3.3. Violence against women is a pandemic affecting all countries, even those that have made laudable progress in other areas. Worldwide, 35 per cent of women have experienced either physical and/or sexual intimate partner violence or non-partner sexual violence.

4. About the Sustainable Development Solutions Network (SDSN)

4.1. the Sustainable Development Solutions Network (SDSN) mobilizes scientific and technical expertise from academia, civil society, and the private sector in support of sustainable development problem solving at local, national, and global scales. We aim to accelerate joint learning and help to overcome the compartmentalization of technical and policy work by promoting integrated approaches to the interconnected economic, social, and environmental challenges confronting the world.


5.1. STEP 1

5.1.1. Step 1: Identify the decision You realize that you need to make a decision. Try to clearly define the nature of the decision you must make. This first step is very important.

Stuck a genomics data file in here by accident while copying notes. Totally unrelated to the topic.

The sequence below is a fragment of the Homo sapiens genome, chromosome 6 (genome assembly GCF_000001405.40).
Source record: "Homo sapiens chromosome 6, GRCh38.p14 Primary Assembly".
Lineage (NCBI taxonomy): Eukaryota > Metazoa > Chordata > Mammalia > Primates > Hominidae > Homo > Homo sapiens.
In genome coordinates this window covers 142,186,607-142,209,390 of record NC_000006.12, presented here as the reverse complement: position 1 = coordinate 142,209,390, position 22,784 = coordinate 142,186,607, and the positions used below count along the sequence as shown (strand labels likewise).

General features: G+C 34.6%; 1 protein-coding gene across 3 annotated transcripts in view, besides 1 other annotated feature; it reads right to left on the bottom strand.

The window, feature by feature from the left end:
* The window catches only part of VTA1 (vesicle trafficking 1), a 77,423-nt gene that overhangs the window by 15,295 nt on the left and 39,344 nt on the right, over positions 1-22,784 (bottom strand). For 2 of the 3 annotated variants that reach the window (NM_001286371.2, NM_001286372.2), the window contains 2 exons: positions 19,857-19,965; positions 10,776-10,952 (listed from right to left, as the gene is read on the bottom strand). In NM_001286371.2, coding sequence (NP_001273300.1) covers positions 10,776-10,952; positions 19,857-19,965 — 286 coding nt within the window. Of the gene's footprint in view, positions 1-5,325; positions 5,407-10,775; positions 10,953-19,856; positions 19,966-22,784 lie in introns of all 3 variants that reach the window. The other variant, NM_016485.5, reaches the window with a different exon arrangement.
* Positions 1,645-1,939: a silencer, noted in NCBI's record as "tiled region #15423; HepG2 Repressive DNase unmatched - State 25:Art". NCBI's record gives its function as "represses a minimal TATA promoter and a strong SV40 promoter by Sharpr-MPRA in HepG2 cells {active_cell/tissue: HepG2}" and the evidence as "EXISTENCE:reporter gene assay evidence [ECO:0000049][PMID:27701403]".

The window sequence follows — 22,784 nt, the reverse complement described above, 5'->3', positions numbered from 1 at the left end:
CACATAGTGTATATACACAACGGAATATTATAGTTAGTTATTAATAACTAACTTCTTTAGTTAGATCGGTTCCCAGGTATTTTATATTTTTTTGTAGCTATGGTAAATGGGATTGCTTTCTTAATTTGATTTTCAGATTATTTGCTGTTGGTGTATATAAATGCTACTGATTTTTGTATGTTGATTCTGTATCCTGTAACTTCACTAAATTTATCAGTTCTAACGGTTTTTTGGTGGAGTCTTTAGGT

5.2. STEP 2

5.2.1. Step 2: Gather relevant information Collect some pertinent information before you make your decision: what information is needed, the best sources of information, and how to get it. This step involves both internal and external “work.” Some information is internal: you’ll seek it through a process of self-assessment. Other information is external: you’ll find it online, in books, from other people, and from other sources.

5.3. STEP 3

5.3.1. Step 3: Identify the alternatives As you collect information, you will probably identify several possible paths of action, or alternatives. You can also use your imagination and additional information to construct new alternatives. In this step, you will list all possible and desirable alternatives.